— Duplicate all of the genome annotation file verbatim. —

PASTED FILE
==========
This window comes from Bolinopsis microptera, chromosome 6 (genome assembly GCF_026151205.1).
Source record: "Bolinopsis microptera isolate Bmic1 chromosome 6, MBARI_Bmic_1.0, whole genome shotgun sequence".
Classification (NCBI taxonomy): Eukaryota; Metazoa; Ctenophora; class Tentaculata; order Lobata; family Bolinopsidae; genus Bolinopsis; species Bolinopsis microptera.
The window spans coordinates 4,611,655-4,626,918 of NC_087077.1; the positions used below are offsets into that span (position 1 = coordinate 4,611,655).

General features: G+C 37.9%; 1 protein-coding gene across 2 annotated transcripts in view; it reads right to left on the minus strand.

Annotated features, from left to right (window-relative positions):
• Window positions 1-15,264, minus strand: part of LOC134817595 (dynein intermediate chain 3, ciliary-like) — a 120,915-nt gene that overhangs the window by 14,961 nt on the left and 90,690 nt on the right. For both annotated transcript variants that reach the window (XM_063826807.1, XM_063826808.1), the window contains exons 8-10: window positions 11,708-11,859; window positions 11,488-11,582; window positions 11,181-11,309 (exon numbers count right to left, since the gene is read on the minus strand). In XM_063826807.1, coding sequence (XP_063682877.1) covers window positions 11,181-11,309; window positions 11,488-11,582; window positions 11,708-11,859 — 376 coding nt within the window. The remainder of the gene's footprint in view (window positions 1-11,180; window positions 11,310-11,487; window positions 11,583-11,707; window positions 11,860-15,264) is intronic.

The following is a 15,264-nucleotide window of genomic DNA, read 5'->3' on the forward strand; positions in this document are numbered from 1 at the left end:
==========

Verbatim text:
This window comes from Bolinopsis microptera, chromosome 6 (genome assembly GCF_026151205.1).
Source record: "Bolinopsis microptera isolate Bmic1 chromosome 6, MBARI_Bmic_1.0, whole genome shotgun sequence".
Classification (NCBI taxonomy): Eukaryota; Metazoa; Ctenophora; class Tentaculata; order Lobata; family Bolinopsidae; genus Bolinopsis; species Bolinopsis microptera.
The window spans coordinates 4,611,655-4,626,918 of NC_087077.1; the positions used below are offsets into that span (position 1 = coordinate 4,611,655).

General features: G+C 37.9%; 1 protein-coding gene across 2 annotated transcripts in view; it reads right to left on the minus strand.

Annotated features, from left to right (window-relative positions):
• Window positions 1-15,264, minus strand: part of LOC134817595 (dynein intermediate chain 3, ciliary-like) — a 120,915-nt gene that overhangs the window by 14,961 nt on the left and 90,690 nt on the right. For both annotated transcript variants that reach the window (XM_063826807.1, XM_063826808.1), the window contains exons 8-10: window positions 11,708-11,859; window positions 11,488-11,582; window positions 11,181-11,309 (exon numbers count right to left, since the gene is read on the minus strand). In XM_063826807.1, coding sequence (XP_063682877.1) covers window positions 11,181-11,309; window positions 11,488-11,582; window positions 11,708-11,859 — 376 coding nt within the window. The remainder of the gene's footprint in view (window positions 1-11,180; window positions 11,310-11,487; window positions 11,583-11,707; window positions 11,860-15,264) is intronic.

The following is a 15,264-nucleotide window of genomic DNA, read 5'->3' on the forward strand; positions in this document are numbered from 1 at the left end: